The Baltic will continue to support the market not only with reliable assessments, but also through engagement with companies. With the world currently in Covid-19 lockdown, the planned series of face-to-face round table talks and conference presentations are clearly on hold. Educating potential market participants is a critical part of the Baltic’s role. But according to Nadia, this won’t hold her back.
“We want to continue to grow our understanding of what is needed from the Baltic Exchange. What people in the room can learn from each other. Our aim is to gauge from the market how they’re doing and what the barriers are for them to actually be participating in the market.”
The Baltic LNG Index is published Tuesdays and Fridays.
BLNG1 Gladstone to Tokyo RV BLNG2 Sabine to UK/Cont RV BLNG3 Sabine to Tokyo RV
A daily LPG assessment (Middle East Gulf to Japan) is published at 1600 (UK), with two further routes (Houston to Flushing and Houston to China via Panama) currently on trial.
- Understanding the Baltic Exchange Operating Expenses Index
Baltic CEO, Mark Jackson, previews the new Baltic Exchange Operating Expense Index (BOPEX).
In addition to exploring the thinking behind BOPEX, Mark provides in-depth insight into what is included in the assessments, who makes the assessments and how panellists benefit.
Mark also discusses how the methodology is calculated, how investors have received the new index, and finally, plans to expand the index beyond dry bulk vessels.
Watch the video in full below.
Note: filming took place before current coronavirus (covid-19) guidelines on social distancing.
- Free access to the Baltic Exchange App to all members
Given the current disruption we have decided to provide free access to the Baltic App to employees of every member company, regardless of whether the individual employee is a member or not. During this difficult time, we want to ensure members are still able to access market information while so many of us are working away from our offices.
For those unfamiliar with it, the Baltic App is designed for both Android and iOS operating systems. The app provides instant access to a wide range of Baltic information including rates, fixtures, member contacts, news and much more.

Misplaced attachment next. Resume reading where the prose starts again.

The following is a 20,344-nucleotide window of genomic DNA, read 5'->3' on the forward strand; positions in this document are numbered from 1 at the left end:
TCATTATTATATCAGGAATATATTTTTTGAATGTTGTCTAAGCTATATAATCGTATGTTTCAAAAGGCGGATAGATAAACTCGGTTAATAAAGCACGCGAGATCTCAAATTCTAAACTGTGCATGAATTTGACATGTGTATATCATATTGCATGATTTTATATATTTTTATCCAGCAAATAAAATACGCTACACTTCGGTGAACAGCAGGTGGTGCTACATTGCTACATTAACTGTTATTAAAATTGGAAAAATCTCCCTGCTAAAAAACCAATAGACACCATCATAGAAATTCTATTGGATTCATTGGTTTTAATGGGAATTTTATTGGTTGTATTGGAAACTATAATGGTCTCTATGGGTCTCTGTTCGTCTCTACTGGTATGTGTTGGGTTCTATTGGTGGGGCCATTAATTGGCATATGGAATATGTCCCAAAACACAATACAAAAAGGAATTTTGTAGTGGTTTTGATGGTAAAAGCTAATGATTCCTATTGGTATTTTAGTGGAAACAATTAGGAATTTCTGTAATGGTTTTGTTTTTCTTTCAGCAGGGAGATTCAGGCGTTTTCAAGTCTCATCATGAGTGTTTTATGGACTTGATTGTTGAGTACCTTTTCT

Key features include:
- Live market data, including all historical Baltic indices & assessments and charts
- Live and historical FFA data, including forward assessments and volumes
- Push notifications for all Baltic spot data upon publication
- Member search facility. All company and individual contact details easily accessible
- Market intelligence including daily & historical fixtures, market reports, circulars and news
- Listings of all Baltic Exchange meetings, social and educational activities
Users can customise data notifications to receive the information they need as it’s published.
To take advantage of this opportunity, sign up here.
- John Kartsonas: Breakwave
The Breakwave Dry Bulk Shipping ETF (ticker: BDRY) is the first and only Exchange Traded Fund (ETF) dedicated to dry bulk shipping. It offers investors the ability to invest directly into dry bulk freight through freight futures, a market that is quite difficult to access for most market participants. BDRY trades like a stock, is listed in the New York stock Exchange, and it is an easy and efficient way for every investor to invest in dry bulk shipping. Although the mechanics for such an innovative product is complex, the idea behind it is very simple: Provide an instrument to access the freight futures market in such a simple manner as buying or selling a stock.
BDRY, which is issued by ETFMG, does not track a specific index, rather it follows a pre-determined methodology that provides no discretion in what the fund holds. BDRY owns futures on Capesize, Panamax and Supramax freight futures with a breakdown of approximately 50%, 40% and 10%, respectively. In addition, the average tenure of the underlying futures is about 60 days. As a result, BDRY follows the direction of spot rates, to the extent that futures tend to react to spot rate movements. Over the last two years, the weekly correlation of BDRY to the Baltic Dry Index, the main dry bulk spot index, has been approximately 75%. Directionally, it is easy to see the relationship between the two, as the chart below describes.